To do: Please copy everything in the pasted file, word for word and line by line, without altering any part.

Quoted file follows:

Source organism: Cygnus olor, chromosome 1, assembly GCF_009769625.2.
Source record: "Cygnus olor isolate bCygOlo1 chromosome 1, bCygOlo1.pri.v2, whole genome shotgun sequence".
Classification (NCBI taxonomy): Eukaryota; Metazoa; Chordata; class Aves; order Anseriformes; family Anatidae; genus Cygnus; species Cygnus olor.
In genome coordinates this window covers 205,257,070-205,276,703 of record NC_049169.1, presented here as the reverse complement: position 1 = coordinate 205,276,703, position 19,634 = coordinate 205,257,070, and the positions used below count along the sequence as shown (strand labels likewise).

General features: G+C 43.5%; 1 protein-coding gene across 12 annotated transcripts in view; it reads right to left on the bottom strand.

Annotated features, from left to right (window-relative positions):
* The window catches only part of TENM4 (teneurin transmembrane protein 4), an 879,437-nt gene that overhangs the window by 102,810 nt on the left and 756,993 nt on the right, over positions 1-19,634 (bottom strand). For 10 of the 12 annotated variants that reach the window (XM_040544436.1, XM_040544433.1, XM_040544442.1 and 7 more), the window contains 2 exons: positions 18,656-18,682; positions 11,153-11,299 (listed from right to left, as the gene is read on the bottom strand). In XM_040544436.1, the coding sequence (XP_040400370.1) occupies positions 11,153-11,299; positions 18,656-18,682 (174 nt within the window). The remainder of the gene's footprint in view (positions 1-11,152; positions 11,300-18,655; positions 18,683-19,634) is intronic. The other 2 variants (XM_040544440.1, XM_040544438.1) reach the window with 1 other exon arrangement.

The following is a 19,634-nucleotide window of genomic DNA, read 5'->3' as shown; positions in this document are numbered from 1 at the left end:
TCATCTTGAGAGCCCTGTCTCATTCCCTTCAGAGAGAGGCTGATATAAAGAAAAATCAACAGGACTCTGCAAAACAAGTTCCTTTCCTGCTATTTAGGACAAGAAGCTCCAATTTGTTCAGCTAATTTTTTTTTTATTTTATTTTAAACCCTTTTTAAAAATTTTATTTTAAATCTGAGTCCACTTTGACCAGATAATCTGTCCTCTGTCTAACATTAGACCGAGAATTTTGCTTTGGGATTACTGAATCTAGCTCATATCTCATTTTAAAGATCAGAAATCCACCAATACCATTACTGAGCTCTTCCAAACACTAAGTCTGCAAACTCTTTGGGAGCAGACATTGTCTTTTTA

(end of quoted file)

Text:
Source organism: Cygnus olor, chromosome 1, assembly GCF_009769625.2.
Source record: "Cygnus olor isolate bCygOlo1 chromosome 1, bCygOlo1.pri.v2, whole genome shotgun sequence".
Classification (NCBI taxonomy): Eukaryota; Metazoa; Chordata; class Aves; order Anseriformes; family Anatidae; genus Cygnus; species Cygnus olor.
In genome coordinates this window covers 205,257,070-205,276,703 of record NC_049169.1, presented here as the reverse complement: position 1 = coordinate 205,276,703, position 19,634 = coordinate 205,257,070, and the positions used below count along the sequence as shown (strand labels likewise).

General features: G+C 43.5%; 1 protein-coding gene across 12 annotated transcripts in view; it reads right to left on the bottom strand.

Annotated features, from left to right (window-relative positions):
* The window catches only part of TENM4 (teneurin transmembrane protein 4), an 879,437-nt gene that overhangs the window by 102,810 nt on the left and 756,993 nt on the right, over positions 1-19,634 (bottom strand). For 10 of the 12 annotated variants that reach the window (XM_040544436.1, XM_040544433.1, XM_040544442.1 and 7 more), the window contains 2 exons: positions 18,656-18,682; positions 11,153-11,299 (listed from right to left, as the gene is read on the bottom strand). In XM_040544436.1, the coding sequence (XP_040400370.1) occupies positions 11,153-11,299; positions 18,656-18,682 (174 nt within the window). The remainder of the gene's footprint in view (positions 1-11,152; positions 11,300-18,655; positions 18,683-19,634) is intronic. The other 2 variants (XM_040544440.1, XM_040544438.1) reach the window with 1 other exon arrangement.

The following is a 19,634-nucleotide window of genomic DNA, read 5'->3' as shown; positions in this document are numbered from 1 at the left end:
TCATCTTGAGAGCCCTGTCTCATTCCCTTCAGAGAGAGGCTGATATAAAGAAAAATCAACAGGACTCTGCAAAACAAGTTCCTTTCCTGCTATTTAGGACAAGAAGCTCCAATTTGTTCAGCTAATTTTTTTTTTATTTTATTTTAAACCCTTTTTAAAAATTTTATTTTAAATCTGAGTCCACTTTGACCAGATAATCTGTCCTCTGTCTAACATTAGACCGAGAATTTTGCTTTGGGATTACTGAATCTAGCTCATATCTCATTTTAAAGATCAGAAATCCACCAATACCATTACTGAGCTCTTCCAAACACTAAGTCTGCAAACTCTTTGGGAGCAGACATTGTCTTTTTA